Various ‎– The Prophets Of Psychedelic Trance - The Second Pilgrimage

Trance Medusa Records ‎– DE-TMP-9705005, Trance Medusa Records ‎– Trance Medusa 005
CD, Compilation

Tracklist Hide Credits

1 Prophets Of Psycho Acid Psychosis
Producer – A-TekWritten-By, Producer – C. Cool*
2 S.u.n Project* The Awakening
Written-By, Producer – Matthias Rumoeller
3 For Carry Nuts* Weird Egg
Producer – Funder*Written-By – T. Schuldt*
4 Star Sounds Orchestra I.C.P.
Written-By, Producer – J. Zygar*, S. Schröder*
5 A-Tek Antologan (C. Cool Rmx)
Producer – A-TekWritten-By, Producer, Remix – C. Cool*
6 Kode IV Firestarter
Written-By, Producer – A. Ohana*, P. Ziegelmeier*
7 Captain Unplugged 30°S Free
Written-By, Producer – Marco Kruska*
8 Astrological Space Odysee
Written-By, Producer – K. Kasprzyk*

Companies, etc.



Mastering & CD production: Coolmusic® Sound & Graphic Design
℗ 1997

1 © Keep Cool!
2 © Spirit Zone
3 © 3rd Ear Rec.
4 © Spirit Zone
5 © Keep Cool!
6 © Ceiba Rec.
7 © Nephilim Rec.
8 © Cyberlove Prod.

Barcode and Other Identifiers

  • Barcode (String): 4025925000054
  • Barcode (Text): 4 025925 000054
  • Matrix / Runout: COOL 9704006
  • Rights Society: GEMA
  • Label Code: LC 2783


Reviews Show All 2 Reviews

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April 30, 2010
edited over 8 years ago

I have to admit, the use of colors and the overall layout and sleeve design of "V/A The Prophets Of Psychedelic Trance - The Second Pilgrimage" are really something to tease the eye. A beautiful palace painted with strokes of celeste blue leaning against a black surface - really cool.
One thing they got wrong though, and luckily so, mainly for us, once dedicated and avid listeners of the genre, none of these artists ever became, let alone were back then prophets of anything, least of all a genre we all held so high - psychedelic trance.
Just as with basically any release you pick from the short lived Trance Medusa Records, this one is loaded by tracks nobody noticed, nobody liked, no DJ played, material which never made anybody's eye brow twitch, let alone something more. Oh yeah, and if you were wondering, let me cut to the chase: there are no buried treasures and yet undiscovered pearls to be found here. Sure, a track doesn't have to be a hit in order to be good, and especially not in a scene as small and restricted as the psy trance scene was, but this is one of those cases where're you're actually paying big bucks for stuff nobody gives a who knows what about.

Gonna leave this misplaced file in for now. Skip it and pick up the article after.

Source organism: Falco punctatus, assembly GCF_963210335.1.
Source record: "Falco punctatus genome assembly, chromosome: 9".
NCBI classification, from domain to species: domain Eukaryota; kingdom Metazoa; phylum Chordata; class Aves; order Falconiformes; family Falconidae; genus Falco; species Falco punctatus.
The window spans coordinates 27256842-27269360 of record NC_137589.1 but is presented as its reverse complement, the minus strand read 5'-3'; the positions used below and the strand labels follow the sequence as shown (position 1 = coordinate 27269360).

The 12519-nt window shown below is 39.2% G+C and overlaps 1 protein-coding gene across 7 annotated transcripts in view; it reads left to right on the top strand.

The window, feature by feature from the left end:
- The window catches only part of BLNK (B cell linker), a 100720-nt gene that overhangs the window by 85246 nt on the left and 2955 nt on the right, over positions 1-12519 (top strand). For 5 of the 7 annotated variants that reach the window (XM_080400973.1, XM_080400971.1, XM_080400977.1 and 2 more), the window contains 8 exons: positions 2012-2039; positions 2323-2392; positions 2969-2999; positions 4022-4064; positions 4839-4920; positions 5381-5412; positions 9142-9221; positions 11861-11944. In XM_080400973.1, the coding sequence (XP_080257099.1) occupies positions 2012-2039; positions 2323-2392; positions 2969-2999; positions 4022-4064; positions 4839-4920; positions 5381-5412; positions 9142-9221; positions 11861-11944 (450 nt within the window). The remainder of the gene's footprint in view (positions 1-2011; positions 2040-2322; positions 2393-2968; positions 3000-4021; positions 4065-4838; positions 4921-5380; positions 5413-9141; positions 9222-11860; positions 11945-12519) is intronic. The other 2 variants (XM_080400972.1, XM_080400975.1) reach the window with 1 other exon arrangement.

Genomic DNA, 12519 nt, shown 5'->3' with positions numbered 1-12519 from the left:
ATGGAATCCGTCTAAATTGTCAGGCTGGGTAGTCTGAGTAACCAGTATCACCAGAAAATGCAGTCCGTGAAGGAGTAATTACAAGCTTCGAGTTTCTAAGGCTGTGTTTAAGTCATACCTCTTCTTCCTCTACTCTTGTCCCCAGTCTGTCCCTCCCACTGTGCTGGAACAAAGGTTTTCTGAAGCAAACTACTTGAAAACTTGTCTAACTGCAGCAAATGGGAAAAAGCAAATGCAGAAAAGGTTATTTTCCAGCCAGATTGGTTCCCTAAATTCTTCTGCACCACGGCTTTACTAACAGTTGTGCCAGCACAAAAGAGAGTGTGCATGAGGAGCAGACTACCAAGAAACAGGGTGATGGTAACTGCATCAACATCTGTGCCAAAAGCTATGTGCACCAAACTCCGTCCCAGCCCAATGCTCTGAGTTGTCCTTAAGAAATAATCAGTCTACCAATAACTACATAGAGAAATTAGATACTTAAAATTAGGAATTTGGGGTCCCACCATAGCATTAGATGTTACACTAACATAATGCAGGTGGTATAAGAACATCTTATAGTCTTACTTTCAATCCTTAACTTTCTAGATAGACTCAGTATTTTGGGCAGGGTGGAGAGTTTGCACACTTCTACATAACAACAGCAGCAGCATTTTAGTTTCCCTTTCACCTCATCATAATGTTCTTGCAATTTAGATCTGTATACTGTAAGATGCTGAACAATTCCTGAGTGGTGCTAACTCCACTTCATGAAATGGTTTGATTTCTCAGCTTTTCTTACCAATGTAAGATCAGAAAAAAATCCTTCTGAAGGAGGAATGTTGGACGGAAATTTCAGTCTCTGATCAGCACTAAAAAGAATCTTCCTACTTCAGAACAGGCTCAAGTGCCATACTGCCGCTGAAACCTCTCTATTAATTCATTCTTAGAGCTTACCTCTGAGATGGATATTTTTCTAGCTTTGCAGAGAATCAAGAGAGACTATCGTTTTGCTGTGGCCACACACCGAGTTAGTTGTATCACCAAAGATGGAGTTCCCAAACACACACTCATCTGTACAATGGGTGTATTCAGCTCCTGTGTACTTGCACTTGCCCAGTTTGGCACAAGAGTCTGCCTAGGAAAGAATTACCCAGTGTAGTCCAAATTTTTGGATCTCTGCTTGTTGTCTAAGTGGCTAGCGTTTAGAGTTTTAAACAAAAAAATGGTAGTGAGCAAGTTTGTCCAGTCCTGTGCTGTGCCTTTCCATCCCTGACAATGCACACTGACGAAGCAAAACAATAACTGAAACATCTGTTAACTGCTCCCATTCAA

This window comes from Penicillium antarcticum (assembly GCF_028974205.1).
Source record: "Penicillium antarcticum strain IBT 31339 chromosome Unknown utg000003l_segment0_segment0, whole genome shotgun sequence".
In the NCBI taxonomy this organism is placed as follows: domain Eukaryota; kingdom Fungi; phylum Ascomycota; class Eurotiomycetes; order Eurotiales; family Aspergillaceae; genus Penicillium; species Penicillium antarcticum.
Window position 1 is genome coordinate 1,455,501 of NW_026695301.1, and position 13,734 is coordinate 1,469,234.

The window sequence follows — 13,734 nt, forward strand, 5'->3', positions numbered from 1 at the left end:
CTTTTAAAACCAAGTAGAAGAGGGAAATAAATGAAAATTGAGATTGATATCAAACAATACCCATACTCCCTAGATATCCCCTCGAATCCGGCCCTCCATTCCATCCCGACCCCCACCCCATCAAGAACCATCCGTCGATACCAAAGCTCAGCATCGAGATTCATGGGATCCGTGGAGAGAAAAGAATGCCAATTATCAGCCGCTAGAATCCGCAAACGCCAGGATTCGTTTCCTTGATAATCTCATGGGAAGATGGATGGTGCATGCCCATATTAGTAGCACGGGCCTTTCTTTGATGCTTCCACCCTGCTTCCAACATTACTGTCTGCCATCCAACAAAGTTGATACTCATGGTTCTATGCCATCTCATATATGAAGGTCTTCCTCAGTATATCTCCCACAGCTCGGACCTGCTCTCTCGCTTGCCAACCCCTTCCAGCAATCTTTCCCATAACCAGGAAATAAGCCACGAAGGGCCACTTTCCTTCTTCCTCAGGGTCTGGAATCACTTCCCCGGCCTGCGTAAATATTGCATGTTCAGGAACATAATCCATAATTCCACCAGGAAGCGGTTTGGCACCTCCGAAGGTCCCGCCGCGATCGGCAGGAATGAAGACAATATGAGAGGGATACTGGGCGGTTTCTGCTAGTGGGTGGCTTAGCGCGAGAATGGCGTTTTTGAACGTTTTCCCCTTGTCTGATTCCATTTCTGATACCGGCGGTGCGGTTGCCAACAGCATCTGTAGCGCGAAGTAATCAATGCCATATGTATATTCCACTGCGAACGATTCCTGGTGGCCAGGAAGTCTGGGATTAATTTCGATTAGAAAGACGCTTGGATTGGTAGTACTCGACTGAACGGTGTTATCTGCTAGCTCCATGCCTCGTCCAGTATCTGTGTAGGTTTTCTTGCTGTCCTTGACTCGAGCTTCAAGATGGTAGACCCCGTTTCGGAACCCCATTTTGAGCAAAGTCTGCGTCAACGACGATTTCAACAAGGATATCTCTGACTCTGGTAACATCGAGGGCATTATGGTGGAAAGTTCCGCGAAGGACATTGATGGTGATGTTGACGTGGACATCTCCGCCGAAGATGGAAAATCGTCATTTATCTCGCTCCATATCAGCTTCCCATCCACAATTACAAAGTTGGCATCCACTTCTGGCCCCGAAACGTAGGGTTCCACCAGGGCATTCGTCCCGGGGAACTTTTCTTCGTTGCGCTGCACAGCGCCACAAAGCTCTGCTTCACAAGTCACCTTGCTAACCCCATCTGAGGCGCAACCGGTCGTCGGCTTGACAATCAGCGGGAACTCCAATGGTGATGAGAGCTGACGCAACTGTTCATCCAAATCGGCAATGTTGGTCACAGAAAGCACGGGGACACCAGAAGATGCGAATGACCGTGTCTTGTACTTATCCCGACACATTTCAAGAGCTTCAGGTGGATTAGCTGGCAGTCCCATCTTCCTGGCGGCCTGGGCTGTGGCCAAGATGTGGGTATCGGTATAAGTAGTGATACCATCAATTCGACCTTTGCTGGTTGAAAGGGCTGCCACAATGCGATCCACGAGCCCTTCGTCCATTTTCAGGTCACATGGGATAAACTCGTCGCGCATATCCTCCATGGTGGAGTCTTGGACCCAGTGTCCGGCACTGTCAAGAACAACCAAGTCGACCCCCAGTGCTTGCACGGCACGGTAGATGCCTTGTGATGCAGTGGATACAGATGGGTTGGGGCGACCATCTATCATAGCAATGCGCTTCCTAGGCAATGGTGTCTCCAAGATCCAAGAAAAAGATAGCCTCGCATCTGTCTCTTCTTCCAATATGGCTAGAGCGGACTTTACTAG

Just listen to Captain Unplugged's (God, what an atrociously corny name) 30 Degrees Free: those first three minutes sounds as if somebody reconstructed the theme to that El Mariachi movie on a portable Game Boy (the old one). Hard to believe, but it actually gets worse from there on. The other tracks are not worth a comment either. Lowest common denominator goa trance, which will ironically cost you more than any given release by the scene's back then real masters, formulaic and dated material - no matter what part of the music do you want to talk about. Was it not for the awesome Weird Egg track by Four Carry Nuts (which was released on plenty other compilations you can buy without selling your grandmother's jewellery) and the really cool cover art, I would have graded this one with the lowest possible rating discogs would allow me to use. Bottom line, if you ever buy this, you will look extremely cool in front of all your dreadlocked, enlightened friends, but (pay attention now) only up to the point before placing the CD in your stereo system. I'd put my money that your entire crew will die of sudden heart attacks provoked by uncontrollable laughing as soon as the music kicks off!
Damn it, this makes me want to reconsider Holy Men's opus, and dig out those Analog Pussy albums. Unfortunately, as much as this genre provided us with numerous memorable albums and proper classics, there has always been this lousy trend of overblowing and overrating releases, and what do you know, a vast majority of these "latent" classics are totally obsolete and left to be lost and forgotten albums/compilations released at some point in time when nobody noticed them because most of us were focused on artists and albums which left a lasting impression on the scene, and helped push the envelope, if you follow. This particular compilation will, at best, leave a lasting and irreplaceable void in your wallet. You know the drill, hail it as a rare gem, claim how it has been printed in just a few copies, the distribution has been very limited, and so only the "lucky & chosen" few have obtained a copy... and blablabla- voila- you have a newly forged classic from the golden days. Oh the joy!
You can seriously go out and buy fiften top notch goa trance albums from the genre's hey day with the money this one would cost you. Actually, I would not ever recommend this one to 'gotta have it all or fail' collectors, because it's actually bad and lazy enough to make you reconsider your faith in the genre. As far as I'm concerned, the success was moderate, but being exposed to few similar compilation made me glad that I've realized in time how sometimes doing the right thing is going with the flow, and just sticking to the sure shots.